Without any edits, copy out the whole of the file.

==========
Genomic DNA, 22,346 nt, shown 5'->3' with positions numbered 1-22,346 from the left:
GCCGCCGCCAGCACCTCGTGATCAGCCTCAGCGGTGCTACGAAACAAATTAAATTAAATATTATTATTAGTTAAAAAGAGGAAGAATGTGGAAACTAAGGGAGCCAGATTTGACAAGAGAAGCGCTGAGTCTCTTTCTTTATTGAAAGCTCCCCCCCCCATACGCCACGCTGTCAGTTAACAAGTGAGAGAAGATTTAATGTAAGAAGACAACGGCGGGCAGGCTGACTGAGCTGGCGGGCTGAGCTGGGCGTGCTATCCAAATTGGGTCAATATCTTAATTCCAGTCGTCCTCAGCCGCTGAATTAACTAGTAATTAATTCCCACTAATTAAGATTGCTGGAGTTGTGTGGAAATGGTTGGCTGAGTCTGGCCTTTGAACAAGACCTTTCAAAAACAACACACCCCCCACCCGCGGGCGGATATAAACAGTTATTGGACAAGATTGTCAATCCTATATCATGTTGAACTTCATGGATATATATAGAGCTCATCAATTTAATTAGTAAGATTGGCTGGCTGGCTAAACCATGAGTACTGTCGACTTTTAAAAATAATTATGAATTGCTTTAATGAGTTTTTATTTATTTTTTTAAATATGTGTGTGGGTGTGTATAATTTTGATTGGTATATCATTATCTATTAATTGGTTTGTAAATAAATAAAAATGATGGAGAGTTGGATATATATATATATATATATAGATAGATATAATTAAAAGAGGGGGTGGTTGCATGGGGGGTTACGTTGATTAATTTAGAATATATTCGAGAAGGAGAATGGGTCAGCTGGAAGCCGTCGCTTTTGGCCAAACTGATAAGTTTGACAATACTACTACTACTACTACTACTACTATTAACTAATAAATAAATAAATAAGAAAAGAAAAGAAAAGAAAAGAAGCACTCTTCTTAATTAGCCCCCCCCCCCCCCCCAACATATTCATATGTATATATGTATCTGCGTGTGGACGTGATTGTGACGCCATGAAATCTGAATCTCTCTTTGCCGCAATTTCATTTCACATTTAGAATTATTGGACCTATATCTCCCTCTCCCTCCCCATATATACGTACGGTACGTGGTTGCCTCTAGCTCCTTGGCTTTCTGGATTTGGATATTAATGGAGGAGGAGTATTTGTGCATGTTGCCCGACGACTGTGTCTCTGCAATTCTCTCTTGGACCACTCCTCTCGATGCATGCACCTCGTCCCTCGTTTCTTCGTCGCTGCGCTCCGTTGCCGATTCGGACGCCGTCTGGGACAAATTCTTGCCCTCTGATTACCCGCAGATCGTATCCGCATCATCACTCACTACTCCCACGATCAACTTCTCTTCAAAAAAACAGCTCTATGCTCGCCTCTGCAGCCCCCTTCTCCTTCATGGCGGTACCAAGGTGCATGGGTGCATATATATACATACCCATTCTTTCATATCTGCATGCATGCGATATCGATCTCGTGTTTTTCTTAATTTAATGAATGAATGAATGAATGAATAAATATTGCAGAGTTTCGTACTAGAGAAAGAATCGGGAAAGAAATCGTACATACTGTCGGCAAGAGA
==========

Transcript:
Genomic DNA, 22,346 nt, shown 5'->3' with positions numbered 1-22,346 from the left:
GCCGCCGCCAGCACCTCGTGATCAGCCTCAGCGGTGCTACGAAACAAATTAAATTAAATATTATTATTAGTTAAAAAGAGGAAGAATGTGGAAACTAAGGGAGCCAGATTTGACAAGAGAAGCGCTGAGTCTCTTTCTTTATTGAAAGCTCCCCCCCCCATACGCCACGCTGTCAGTTAACAAGTGAGAGAAGATTTAATGTAAGAAGACAACGGCGGGCAGGCTGACTGAGCTGGCGGGCTGAGCTGGGCGTGCTATCCAAATTGGGTCAATATCTTAATTCCAGTCGTCCTCAGCCGCTGAATTAACTAGTAATTAATTCCCACTAATTAAGATTGCTGGAGTTGTGTGGAAATGGTTGGCTGAGTCTGGCCTTTGAACAAGACCTTTCAAAAACAACACACCCCCCACCCGCGGGCGGATATAAACAGTTATTGGACAAGATTGTCAATCCTATATCATGTTGAACTTCATGGATATATATAGAGCTCATCAATTTAATTAGTAAGATTGGCTGGCTGGCTAAACCATGAGTACTGTCGACTTTTAAAAATAATTATGAATTGCTTTAATGAGTTTTTATTTATTTTTTTAAATATGTGTGTGGGTGTGTATAATTTTGATTGGTATATCATTATCTATTAATTGGTTTGTAAATAAATAAAAATGATGGAGAGTTGGATATATATATATATATATATAGATAGATATAATTAAAAGAGGGGGTGGTTGCATGGGGGGTTACGTTGATTAATTTAGAATATATTCGAGAAGGAGAATGGGTCAGCTGGAAGCCGTCGCTTTTGGCCAAACTGATAAGTTTGACAATACTACTACTACTACTACTACTACTATTAACTAATAAATAAATAAATAAGAAAAGAAAAGAAAAGAAAAGAAGCACTCTTCTTAATTAGCCCCCCCCCCCCCCCCAACATATTCATATGTATATATGTATCTGCGTGTGGACGTGATTGTGACGCCATGAAATCTGAATCTCTCTTTGCCGCAATTTCATTTCACATTTAGAATTATTGGACCTATATCTCCCTCTCCCTCCCCATATATACGTACGGTACGTGGTTGCCTCTAGCTCCTTGGCTTTCTGGATTTGGATATTAATGGAGGAGGAGTATTTGTGCATGTTGCCCGACGACTGTGTCTCTGCAATTCTCTCTTGGACCACTCCTCTCGATGCATGCACCTCGTCCCTCGTTTCTTCGTCGCTGCGCTCCGTTGCCGATTCGGACGCCGTCTGGGACAAATTCTTGCCCTCTGATTACCCGCAGATCGTATCCGCATCATCACTCACTACTCCCACGATCAACTTCTCTTCAAAAAAACAGCTCTATGCTCGCCTCTGCAGCCCCCTTCTCCTTCATGGCGGTACCAAGGTGCATGGGTGCATATATATACATACCCATTCTTTCATATCTGCATGCATGCGATATCGATCTCGTGTTTTTCTTAATTTAATGAATGAATGAATGAATGAATAAATATTGCAGAGTTTCGTACTAGAGAAAGAATCGGGAAAGAAATCGTACATACTGTCGGCAAGAGA